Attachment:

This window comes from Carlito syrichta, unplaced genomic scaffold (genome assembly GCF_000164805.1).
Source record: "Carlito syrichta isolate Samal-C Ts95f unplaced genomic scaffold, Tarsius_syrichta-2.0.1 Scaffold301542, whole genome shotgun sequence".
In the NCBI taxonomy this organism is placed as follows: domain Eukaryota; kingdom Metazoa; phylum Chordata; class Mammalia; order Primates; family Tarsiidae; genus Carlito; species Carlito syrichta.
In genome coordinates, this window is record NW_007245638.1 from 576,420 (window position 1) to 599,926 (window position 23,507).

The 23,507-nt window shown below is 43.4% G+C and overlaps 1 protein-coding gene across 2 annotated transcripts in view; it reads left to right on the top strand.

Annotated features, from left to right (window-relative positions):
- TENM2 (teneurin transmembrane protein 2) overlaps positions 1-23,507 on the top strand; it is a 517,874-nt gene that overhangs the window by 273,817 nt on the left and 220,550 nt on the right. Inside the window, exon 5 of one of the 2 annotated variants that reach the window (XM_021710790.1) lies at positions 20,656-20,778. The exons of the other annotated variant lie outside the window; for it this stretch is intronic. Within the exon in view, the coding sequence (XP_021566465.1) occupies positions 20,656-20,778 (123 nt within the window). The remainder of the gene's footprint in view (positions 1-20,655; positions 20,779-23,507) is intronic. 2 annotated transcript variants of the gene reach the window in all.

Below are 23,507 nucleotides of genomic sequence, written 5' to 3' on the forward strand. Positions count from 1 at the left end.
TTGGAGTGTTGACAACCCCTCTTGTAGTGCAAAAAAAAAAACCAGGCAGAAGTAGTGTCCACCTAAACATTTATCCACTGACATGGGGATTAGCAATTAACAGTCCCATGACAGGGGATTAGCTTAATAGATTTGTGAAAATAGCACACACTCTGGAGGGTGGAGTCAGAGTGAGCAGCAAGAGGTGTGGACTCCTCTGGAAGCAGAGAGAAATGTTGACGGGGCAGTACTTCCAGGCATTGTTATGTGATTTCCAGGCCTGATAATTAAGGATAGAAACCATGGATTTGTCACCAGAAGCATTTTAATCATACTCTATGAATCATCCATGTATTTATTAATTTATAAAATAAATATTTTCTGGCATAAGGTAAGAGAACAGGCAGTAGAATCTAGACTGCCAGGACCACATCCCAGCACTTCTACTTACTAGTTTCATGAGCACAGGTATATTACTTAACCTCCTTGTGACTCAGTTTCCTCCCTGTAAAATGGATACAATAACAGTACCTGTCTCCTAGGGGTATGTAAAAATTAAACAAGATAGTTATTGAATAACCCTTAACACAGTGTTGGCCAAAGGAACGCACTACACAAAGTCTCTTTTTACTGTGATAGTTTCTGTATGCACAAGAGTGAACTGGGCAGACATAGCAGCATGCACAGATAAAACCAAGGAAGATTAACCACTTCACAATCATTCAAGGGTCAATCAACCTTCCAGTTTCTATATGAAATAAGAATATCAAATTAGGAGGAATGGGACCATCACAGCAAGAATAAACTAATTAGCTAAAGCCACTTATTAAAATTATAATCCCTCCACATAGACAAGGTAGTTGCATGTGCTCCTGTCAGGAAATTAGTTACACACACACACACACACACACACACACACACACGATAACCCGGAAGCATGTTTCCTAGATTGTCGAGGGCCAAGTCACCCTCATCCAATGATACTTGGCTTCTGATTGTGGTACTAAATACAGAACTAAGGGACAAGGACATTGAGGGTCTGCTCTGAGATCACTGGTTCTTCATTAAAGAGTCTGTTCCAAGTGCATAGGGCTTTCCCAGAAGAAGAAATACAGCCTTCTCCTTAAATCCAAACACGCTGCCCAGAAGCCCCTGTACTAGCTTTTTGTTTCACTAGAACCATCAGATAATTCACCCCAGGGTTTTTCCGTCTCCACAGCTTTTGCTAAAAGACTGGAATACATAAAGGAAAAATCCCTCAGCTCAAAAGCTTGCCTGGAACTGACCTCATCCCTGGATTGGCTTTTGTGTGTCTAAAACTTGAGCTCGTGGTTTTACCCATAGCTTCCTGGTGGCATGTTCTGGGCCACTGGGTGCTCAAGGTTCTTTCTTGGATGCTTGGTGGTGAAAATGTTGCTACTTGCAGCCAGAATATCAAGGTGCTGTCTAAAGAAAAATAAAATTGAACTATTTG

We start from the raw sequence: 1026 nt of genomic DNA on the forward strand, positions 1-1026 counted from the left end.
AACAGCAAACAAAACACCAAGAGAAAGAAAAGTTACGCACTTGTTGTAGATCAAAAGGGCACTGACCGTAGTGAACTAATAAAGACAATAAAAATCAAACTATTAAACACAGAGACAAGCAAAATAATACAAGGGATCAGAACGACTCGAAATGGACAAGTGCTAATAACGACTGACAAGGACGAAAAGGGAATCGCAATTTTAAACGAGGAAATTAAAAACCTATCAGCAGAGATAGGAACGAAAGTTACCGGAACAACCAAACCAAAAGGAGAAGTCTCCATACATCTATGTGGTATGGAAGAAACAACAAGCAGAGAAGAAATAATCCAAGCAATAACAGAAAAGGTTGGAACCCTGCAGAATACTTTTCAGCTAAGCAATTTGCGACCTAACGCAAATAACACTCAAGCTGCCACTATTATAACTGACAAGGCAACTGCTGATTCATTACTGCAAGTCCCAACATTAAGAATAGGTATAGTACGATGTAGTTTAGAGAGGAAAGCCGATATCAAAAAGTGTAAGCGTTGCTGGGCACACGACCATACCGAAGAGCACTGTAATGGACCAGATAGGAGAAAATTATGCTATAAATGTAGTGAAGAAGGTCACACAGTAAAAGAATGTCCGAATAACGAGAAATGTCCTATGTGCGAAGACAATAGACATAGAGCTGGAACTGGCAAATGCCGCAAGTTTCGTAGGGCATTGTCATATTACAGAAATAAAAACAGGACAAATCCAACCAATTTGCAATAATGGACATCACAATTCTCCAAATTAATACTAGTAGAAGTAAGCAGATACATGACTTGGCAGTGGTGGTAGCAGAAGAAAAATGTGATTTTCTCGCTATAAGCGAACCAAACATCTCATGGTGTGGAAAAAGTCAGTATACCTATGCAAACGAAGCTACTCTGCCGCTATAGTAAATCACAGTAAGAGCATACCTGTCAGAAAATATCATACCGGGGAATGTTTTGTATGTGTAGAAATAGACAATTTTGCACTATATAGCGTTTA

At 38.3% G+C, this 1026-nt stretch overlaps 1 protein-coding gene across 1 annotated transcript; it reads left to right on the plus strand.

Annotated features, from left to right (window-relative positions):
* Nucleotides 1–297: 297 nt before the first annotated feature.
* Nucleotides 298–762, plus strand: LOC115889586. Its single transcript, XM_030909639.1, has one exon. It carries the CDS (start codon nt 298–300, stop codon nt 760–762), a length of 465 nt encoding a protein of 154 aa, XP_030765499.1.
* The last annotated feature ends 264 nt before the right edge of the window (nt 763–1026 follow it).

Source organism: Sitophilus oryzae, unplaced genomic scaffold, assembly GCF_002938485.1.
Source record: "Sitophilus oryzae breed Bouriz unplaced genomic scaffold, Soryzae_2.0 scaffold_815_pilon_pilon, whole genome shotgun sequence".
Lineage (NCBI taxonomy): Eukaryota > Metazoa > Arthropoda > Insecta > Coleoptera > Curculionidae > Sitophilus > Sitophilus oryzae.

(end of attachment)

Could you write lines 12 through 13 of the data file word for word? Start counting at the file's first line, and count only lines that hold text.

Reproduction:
At 38.3% G+C, this 1026-nt stretch overlaps 1 protein-coding gene across 1 annotated transcript; it reads left to right on the plus strand.

Annotated features, from left to right (window-relative positions):